- Published on Tuesday, 24 July 2012 00:00
- Written by EDITOR
- Hits: 967
THE move by the Tanzania Telecommunications Company Limited (TTCL) to sell internet bandwidth to some neighbouring countries is good news and appealing indeed.
According to a comprehensive business plan by the telecom giant; Burundi, Mozambique, Malawi, Uganda and Zambia are some of the markets which have been identified so far with more countries on the line.
TTCL Marketing Manager Nicodemus Mngutu said last weekend that that the company is counting on the country’s network’s guarantee on availability and reliability of 99.8 per cent compared to the rest of the region which is below 70 per cent.
The company is also taking advantage of the country’s resilience of national Information Communication Technology (ICT) broadband backbone.
Available data show that there has been an increase of mobile phone users in the country, from less than 100,000 in the late 1990s to about 20 million in December 2010.This translates to around 50 per cent teledensity.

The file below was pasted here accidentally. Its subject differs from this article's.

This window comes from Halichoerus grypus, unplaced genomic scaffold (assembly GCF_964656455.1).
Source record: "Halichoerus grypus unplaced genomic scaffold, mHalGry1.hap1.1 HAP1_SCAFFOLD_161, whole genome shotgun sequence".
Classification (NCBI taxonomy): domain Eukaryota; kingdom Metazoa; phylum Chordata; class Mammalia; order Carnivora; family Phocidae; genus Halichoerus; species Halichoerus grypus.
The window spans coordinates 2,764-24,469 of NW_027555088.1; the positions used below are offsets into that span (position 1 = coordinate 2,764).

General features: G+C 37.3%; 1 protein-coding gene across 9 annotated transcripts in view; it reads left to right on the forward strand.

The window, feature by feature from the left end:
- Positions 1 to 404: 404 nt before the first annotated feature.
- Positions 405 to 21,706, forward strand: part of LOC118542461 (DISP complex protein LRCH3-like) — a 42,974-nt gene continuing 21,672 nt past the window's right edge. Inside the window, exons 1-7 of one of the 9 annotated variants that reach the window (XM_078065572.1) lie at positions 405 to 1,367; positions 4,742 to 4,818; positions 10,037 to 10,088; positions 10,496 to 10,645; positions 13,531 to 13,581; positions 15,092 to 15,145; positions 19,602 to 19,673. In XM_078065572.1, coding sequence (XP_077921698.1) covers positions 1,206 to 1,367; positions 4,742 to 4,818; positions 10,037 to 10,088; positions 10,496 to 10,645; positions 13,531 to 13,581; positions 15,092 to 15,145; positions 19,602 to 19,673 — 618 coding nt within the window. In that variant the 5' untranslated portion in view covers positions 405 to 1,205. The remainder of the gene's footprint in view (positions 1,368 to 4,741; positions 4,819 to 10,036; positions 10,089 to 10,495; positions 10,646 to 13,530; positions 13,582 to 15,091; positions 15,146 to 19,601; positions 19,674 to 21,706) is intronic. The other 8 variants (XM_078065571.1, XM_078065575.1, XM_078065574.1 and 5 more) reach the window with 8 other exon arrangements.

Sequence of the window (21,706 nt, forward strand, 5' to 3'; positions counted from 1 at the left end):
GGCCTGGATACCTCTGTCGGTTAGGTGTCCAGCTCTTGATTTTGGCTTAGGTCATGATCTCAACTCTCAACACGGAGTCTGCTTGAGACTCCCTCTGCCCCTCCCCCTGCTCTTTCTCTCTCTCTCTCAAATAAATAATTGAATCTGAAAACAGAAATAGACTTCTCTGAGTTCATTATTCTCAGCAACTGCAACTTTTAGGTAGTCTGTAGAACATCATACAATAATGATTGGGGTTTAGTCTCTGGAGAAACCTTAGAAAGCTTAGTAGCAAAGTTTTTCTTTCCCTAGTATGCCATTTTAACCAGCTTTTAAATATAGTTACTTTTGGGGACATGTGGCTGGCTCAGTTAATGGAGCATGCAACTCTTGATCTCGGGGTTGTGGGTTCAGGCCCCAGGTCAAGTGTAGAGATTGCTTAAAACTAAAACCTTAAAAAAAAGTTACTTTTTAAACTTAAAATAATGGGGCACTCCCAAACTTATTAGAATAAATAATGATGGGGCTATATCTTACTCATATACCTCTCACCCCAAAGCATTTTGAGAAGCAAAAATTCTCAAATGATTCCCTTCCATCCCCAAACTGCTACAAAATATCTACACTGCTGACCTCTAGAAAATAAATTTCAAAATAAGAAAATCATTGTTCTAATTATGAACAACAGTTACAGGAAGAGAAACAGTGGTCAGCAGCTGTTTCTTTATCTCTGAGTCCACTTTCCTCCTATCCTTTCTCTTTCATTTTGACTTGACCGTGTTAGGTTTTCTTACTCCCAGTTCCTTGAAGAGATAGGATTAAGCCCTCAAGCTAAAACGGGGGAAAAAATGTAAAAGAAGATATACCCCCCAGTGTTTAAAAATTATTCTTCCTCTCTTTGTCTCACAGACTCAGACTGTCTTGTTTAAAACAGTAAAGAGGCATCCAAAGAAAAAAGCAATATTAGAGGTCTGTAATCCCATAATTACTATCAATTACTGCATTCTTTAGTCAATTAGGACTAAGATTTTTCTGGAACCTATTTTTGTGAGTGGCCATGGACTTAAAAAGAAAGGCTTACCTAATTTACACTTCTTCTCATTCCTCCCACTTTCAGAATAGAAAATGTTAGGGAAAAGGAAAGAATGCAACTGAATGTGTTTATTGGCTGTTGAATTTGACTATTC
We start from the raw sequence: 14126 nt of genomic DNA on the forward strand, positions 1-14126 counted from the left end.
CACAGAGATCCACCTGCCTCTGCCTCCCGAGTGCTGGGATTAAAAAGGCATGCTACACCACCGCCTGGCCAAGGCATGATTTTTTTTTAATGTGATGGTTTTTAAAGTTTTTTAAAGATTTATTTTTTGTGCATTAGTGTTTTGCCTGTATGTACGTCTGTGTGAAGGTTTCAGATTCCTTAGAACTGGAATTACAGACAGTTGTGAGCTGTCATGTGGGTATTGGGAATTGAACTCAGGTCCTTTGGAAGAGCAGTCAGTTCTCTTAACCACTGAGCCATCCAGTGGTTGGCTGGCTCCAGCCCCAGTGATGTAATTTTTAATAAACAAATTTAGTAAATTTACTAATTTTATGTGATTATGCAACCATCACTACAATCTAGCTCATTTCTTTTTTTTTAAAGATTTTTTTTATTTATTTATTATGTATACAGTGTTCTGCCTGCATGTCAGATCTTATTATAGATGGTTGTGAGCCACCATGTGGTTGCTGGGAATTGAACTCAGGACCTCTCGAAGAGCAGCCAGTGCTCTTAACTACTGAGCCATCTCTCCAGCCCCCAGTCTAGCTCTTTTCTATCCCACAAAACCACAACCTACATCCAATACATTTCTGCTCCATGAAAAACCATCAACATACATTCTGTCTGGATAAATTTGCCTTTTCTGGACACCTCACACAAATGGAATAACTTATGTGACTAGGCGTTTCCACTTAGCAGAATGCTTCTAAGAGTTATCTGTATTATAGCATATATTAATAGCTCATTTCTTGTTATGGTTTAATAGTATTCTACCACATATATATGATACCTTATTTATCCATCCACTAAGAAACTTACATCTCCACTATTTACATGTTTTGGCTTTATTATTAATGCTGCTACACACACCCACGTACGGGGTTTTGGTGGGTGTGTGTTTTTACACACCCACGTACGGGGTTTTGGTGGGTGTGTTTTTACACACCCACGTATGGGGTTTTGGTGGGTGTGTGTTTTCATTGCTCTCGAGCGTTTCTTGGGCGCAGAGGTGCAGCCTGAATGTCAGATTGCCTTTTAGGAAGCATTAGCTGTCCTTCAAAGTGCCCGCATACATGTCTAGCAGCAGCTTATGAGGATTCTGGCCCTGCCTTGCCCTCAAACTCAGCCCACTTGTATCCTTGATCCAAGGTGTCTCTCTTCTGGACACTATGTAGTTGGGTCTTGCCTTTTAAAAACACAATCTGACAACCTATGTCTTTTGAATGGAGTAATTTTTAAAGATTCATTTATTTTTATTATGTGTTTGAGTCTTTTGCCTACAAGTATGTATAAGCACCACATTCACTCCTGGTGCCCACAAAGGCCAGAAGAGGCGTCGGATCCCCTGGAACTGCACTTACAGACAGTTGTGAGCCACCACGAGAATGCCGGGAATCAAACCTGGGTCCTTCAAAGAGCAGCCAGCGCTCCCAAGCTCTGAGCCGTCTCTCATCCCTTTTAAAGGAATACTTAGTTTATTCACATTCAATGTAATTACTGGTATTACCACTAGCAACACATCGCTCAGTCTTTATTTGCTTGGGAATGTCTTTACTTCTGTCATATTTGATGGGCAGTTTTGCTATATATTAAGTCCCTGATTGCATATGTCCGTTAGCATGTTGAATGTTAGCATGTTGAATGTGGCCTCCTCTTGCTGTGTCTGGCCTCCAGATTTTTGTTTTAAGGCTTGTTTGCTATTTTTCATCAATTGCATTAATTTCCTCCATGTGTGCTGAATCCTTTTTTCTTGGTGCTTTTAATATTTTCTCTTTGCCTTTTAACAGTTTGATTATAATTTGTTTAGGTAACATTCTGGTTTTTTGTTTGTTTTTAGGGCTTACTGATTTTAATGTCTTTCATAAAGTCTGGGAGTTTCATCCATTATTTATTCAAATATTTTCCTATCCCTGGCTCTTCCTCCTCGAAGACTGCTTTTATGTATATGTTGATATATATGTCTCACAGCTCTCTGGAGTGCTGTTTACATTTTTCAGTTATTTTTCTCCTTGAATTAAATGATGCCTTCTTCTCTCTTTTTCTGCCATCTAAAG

The telecommunication growth has contributed to about 25 per cent to the national GDP in the 2009/2010 financial year.It's against this background that TTCL’s move will set a good precedent to other local companies to explore new markets in the East and Central African region.
For over four decades now, Kenya has mostly led in exporting products and services to other members in the region, capitalizing on its strong economy and entrepreneurship skills.
Now that TTCL has seen the window of business opportunity to extend wings beyond the borders, companies in the area of food and beverage, banking and insurance, construction as well as engineering should follow such steps.
It’s on record that only a handful of local companies like Techno Brain and Exim Bank have dared to cross the borders and are doing quite well there.
Exim Bank with presence in The Comoros and Djibouti and Techno Brain which operates in more than eleven countries are other good examples worth emulating.
For Tanzania to make its impact felt at the region, the local companies must move out of their traditional markets which offer no long term assurance for growth as a result of an influx of cheap imports.
So, instead of sitting idle while complaining of unfair competition due to cheap imports, the local companies need to draw afresh their business plans by eyeing markets beyond the borders to survive.